Preaching professor: Poets and preachers both believe that words can change the world

Dr. Anna Carter Florence leads a stimulating webinar for the Synod of the Covenant

by Mike Ferguson | Presbyterian News Service

Dr. Anna Carter Florence

LOUISVILLE — Dr. Anna Carter Florence, the celebrated preaching professor at Columbia Theological Seminary, said Wednesday that talking to pastors about preaching — especially during such a challenging time as the last 18 months have been — “is like sitting in an armchair talking to the people playing on the field. The ground you are breaking and the space you are holding is incredibly important. I am in awe of all of you.”

Since 1998, the year she started teaching at Columbia Seminary, Florence has taught a class called “The Preacher and the Poet.” On Wednesday, she brought her teaching gifts to the Synod of the Covenant, which is offering monthly webinars on equipping preachers. Florence called her talk “What Poets Can Teach Preachers About Surviving, Thriving and Talking About What We Do.” Read Presbyterian News Service reports on the synod’s previous preaching webinars  here, here and here.

Poets “might be horrified to hear it, but they are the preacher’s closest cousins,” Florence said. Both have similar tasks: “The job is not to use grand or ethereal language to get people’s attention,” she said. “Their job is to look at things no one else wants to look at … We both tell the truth with reverence.”

While “peeking over the fence” at poets, Florence has learned at least five lessons that apply to preachers as well:

  • Poetry gives preachers new ways to talk about what they do. Florence suggested substituting “preaching” or “sermon” for some pronouncements on poetry, including W.H. Auden’s “A good poem is the clear expression of mixed feelings,” David Bottoms’ “Poetry doesn’t belong to those who write it but to those who need it” and Adrian Mitchell’s “Most people ignore most poetry because most poetry ignores people.” Swap “preaching” for “poetry” in this Bill Knott poem, she said: “Poetry/can be/the magic carpet/which you say/you want,/but only if/you stand willing/to pull the rug out/from under/your own feet/daily.” “It’s difficult,” Florence said, “pulling the rug out from under your own feet rather than the congregation’s feet.”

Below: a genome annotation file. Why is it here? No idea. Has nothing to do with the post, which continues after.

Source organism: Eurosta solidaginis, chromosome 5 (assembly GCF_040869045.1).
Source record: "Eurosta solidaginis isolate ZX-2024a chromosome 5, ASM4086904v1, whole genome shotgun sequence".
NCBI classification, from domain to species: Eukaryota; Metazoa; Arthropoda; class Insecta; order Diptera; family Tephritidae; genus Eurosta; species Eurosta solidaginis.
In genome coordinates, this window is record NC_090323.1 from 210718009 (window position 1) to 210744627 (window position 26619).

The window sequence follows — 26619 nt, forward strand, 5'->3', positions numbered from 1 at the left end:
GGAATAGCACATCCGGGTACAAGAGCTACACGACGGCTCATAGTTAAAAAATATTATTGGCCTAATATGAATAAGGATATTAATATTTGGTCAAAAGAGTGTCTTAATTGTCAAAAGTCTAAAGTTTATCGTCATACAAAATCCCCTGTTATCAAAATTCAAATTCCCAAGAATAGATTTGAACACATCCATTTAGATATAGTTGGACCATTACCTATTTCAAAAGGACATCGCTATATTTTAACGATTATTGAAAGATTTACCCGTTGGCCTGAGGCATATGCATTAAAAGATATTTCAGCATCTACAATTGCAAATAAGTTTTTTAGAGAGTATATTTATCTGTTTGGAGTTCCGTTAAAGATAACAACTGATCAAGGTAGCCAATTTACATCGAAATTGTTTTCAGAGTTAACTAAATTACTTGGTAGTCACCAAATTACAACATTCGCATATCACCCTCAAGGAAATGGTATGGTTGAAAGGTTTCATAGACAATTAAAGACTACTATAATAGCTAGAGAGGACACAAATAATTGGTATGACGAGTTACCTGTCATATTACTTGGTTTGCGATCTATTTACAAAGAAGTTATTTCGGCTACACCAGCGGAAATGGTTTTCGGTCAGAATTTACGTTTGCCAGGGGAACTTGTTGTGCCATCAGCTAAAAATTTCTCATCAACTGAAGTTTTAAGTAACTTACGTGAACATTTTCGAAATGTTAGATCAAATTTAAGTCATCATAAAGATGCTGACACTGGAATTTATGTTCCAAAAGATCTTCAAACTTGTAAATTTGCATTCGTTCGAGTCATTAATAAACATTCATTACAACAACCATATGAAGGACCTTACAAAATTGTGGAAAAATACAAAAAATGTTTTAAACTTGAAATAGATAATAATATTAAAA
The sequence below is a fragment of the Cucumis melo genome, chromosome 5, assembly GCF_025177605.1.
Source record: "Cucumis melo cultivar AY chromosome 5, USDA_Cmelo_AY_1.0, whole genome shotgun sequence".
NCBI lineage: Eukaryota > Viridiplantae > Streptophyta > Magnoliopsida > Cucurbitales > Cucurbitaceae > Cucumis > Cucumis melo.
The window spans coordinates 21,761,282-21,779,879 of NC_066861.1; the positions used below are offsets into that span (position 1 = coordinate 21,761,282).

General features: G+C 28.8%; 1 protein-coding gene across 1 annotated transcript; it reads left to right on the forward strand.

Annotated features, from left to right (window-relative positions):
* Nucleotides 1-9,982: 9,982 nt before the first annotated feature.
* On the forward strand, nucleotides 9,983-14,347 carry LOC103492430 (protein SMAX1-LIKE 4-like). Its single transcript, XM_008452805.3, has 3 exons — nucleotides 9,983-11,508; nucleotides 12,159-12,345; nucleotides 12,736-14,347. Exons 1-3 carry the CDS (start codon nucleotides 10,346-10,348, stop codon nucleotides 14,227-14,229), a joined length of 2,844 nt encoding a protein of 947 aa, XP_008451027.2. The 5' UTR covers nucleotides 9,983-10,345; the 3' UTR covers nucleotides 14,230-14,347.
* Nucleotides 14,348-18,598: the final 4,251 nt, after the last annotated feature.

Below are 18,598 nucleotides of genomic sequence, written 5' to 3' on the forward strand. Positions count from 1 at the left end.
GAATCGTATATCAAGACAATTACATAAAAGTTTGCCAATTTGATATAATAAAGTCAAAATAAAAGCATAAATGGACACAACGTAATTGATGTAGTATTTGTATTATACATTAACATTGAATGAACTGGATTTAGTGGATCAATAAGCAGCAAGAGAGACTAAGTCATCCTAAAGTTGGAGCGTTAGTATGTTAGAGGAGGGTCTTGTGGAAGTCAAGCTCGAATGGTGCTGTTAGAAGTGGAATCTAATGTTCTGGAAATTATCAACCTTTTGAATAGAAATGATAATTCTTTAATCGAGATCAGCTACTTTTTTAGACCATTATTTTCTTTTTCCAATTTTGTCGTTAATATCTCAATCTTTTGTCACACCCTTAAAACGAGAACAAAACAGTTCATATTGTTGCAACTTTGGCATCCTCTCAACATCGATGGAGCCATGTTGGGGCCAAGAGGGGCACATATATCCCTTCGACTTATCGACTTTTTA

• Poetry gives preachers new ways to talk about how they do what they do. “Preachers are obsessed with biblical texts,” Florence said. They love it, honor it, argue and wrestle with it, embrace it, push it to the limit, are spellbound, irritated and surprised by it, raise it up and are laid low by it, are wounded and healed by it, and are committed to reading and rereading it every day. “Learning to preach involves sets of interpretive practices, the rhythms of reading and the interpretive muscles we stretch every day to keep us supple and strong,” Florence said. “The text isn’t barbed wire we need to crawl under … We read Scripture first and foremost to fall in love with it … and so our people will fall in love with it. Poetry gives us new ways to talk about how we do this.”
  • Poetry gives preachers new ways to talk about where they do what they do. “Where we stand as preachers is important,” Florence said, citing the example of the great Russian lyric poet Anna Akhmatova, who unlike many poets refused to leave her country after the Russian Revolution. When it became too dangerous for her to keep publishing, her loyal friends memorized her poems for her. Like Akhmatova, preachers “choose to remain with our people, standing in line with them day after day, and we do more. We describe what we see. Our people ask, ‘Can you describe this? Can you describe how angry and hopeless some of us feel? Can you describe the hope?’ A preacher is rooted in a particular place with a particular people and is asked to tell the truth about it.”
  • Poetry gives preachers new ways to talk about what they bring along and when they bring it along. Scripture is loaded with beautiful metaphors, such as “the trees of the field shall clap their hands.” “We speak of God in ancient and contemporary metaphors. Some totally miss the mark and others rile up the faithful,” Florence said. Sometimes preachers “are met at the door with anger after the service.” Metaphors, taught the late poet Tony Hoagland, are “little engines of equivalence.” Some people might think of viewing God as father as “a ladder to the sky. It takes us somewhere beautiful,” Florence said. “For others, it throws us off the horse. The image rears up and threatens to stomp us.”
  • Poetry gives preachers new ways to think about why they are preaching in the first place. “Poems aren’t something you have to take off a Sunday to hear,” Florence said. “It’s ready and waiting. You can pick it up and read it as often as you want to. You can try it on and decide it’s yours or it’s definitely not yours — and you don’t have to shake the poet’s hand at the door. A poem can be the word if you have lost your faith in the power of proclamation. A poem reminds you it is real, this power of proclamation, that you matter — and that just may save a preacher’s life.”

The Rev. Dr. Chip Hardwick, the synod’s interim executive, thanked Florence for her efforts putting on the 90-minute webinar. “I feel like you have reintroduced the miracle of the Holy Spirit into preaching,” Hardwick told Florence.

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